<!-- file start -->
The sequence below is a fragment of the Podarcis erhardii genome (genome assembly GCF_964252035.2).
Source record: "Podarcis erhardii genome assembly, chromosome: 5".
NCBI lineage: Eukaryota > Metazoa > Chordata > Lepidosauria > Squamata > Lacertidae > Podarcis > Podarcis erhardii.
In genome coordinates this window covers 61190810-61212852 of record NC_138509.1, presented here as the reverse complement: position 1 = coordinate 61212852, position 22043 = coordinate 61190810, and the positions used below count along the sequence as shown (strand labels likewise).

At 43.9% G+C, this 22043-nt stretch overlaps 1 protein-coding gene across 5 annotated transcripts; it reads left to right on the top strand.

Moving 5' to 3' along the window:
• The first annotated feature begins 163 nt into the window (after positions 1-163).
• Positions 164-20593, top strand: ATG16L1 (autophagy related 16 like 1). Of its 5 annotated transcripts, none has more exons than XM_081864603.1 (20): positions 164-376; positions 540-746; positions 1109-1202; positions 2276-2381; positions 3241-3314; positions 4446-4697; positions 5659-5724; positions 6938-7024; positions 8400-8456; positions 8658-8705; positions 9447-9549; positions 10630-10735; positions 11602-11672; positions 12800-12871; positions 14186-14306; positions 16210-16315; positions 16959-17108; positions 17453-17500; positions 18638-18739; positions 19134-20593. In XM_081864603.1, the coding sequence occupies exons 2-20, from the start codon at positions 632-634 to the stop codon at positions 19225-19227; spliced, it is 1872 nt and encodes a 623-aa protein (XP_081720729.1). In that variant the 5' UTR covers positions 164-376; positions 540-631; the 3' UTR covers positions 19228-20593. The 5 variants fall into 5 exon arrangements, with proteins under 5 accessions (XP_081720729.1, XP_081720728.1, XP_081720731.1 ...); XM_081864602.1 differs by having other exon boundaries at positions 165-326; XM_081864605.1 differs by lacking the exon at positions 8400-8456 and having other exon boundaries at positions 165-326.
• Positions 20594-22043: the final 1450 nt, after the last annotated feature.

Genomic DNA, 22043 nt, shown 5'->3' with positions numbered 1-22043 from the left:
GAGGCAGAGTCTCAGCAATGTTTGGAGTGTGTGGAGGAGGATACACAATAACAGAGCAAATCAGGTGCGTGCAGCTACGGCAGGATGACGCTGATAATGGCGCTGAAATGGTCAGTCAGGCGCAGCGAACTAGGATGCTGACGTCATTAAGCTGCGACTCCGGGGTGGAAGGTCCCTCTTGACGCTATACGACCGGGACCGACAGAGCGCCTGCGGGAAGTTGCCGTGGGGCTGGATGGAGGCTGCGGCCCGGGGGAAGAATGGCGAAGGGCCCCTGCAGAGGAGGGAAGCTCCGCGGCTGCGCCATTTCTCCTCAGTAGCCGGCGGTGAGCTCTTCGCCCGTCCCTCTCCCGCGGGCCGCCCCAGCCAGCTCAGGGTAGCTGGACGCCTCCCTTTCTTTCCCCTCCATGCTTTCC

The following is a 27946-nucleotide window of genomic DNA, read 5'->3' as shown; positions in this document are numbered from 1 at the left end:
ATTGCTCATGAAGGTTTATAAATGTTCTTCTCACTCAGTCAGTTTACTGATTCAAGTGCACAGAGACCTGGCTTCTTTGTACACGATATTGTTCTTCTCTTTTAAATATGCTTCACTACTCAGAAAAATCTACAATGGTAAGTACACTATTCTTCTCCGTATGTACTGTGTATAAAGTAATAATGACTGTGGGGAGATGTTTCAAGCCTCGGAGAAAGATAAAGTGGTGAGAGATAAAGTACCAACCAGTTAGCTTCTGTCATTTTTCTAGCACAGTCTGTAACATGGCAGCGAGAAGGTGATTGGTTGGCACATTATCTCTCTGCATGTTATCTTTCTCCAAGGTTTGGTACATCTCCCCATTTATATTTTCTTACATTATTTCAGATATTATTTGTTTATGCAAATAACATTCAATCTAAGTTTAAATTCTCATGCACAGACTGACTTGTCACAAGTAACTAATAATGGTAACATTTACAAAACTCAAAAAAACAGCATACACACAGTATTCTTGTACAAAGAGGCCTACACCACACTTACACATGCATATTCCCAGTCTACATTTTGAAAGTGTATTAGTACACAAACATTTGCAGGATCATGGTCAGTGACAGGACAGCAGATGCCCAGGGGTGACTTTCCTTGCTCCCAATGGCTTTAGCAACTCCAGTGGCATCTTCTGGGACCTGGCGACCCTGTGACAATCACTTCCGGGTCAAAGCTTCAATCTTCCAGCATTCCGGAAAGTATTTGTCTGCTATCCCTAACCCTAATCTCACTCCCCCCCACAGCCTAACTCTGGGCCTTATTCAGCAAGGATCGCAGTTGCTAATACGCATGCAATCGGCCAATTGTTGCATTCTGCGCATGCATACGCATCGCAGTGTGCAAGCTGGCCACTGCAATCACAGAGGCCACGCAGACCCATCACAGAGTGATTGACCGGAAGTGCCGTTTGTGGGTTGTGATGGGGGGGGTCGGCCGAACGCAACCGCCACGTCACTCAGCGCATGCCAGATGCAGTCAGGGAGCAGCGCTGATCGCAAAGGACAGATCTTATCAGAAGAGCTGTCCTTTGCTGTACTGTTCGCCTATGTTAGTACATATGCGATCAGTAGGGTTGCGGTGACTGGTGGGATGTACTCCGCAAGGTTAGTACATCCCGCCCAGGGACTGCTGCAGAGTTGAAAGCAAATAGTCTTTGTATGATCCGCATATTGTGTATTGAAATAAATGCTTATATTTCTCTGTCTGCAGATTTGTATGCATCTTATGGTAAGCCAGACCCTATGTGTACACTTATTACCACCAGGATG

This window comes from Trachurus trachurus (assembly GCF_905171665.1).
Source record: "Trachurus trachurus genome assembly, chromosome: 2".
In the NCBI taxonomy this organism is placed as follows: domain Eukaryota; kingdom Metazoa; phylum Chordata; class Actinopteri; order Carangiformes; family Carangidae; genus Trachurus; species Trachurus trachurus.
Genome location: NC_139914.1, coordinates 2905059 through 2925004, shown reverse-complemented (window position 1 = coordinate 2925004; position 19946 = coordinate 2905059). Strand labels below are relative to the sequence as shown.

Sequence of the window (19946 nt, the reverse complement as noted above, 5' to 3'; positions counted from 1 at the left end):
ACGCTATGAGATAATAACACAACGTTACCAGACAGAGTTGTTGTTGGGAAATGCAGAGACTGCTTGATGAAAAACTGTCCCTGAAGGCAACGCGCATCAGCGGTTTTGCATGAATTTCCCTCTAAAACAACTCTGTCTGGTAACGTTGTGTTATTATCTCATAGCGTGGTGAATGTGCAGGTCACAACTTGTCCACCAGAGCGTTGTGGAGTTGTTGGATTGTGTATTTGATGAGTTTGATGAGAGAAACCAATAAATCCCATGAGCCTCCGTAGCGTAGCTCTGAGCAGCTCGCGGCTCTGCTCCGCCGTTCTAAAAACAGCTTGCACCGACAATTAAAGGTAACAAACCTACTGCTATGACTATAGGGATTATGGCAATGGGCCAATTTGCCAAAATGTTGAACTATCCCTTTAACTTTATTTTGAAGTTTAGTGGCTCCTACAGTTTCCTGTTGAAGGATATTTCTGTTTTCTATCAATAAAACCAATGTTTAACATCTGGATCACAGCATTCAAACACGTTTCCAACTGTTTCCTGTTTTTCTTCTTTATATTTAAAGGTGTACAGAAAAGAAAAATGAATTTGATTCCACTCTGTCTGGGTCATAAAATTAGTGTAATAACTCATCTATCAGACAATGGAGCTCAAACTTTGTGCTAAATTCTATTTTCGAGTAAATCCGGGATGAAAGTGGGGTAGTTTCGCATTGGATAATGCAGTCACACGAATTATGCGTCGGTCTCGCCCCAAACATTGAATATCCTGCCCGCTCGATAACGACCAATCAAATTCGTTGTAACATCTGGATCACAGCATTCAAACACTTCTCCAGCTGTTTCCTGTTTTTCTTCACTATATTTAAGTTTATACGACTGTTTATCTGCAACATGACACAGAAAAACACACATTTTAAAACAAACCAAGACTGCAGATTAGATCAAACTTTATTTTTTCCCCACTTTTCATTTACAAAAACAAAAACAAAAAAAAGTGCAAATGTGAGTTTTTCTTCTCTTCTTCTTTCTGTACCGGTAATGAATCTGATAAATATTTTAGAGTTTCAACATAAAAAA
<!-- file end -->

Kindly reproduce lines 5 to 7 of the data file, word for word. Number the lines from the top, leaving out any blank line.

At 43.9% G+C, this 22043-nt stretch overlaps 1 protein-coding gene across 5 annotated transcripts; it reads left to right on the top strand.

Moving 5' to 3' along the window:
• The first annotated feature begins 163 nt into the window (after positions 1-163).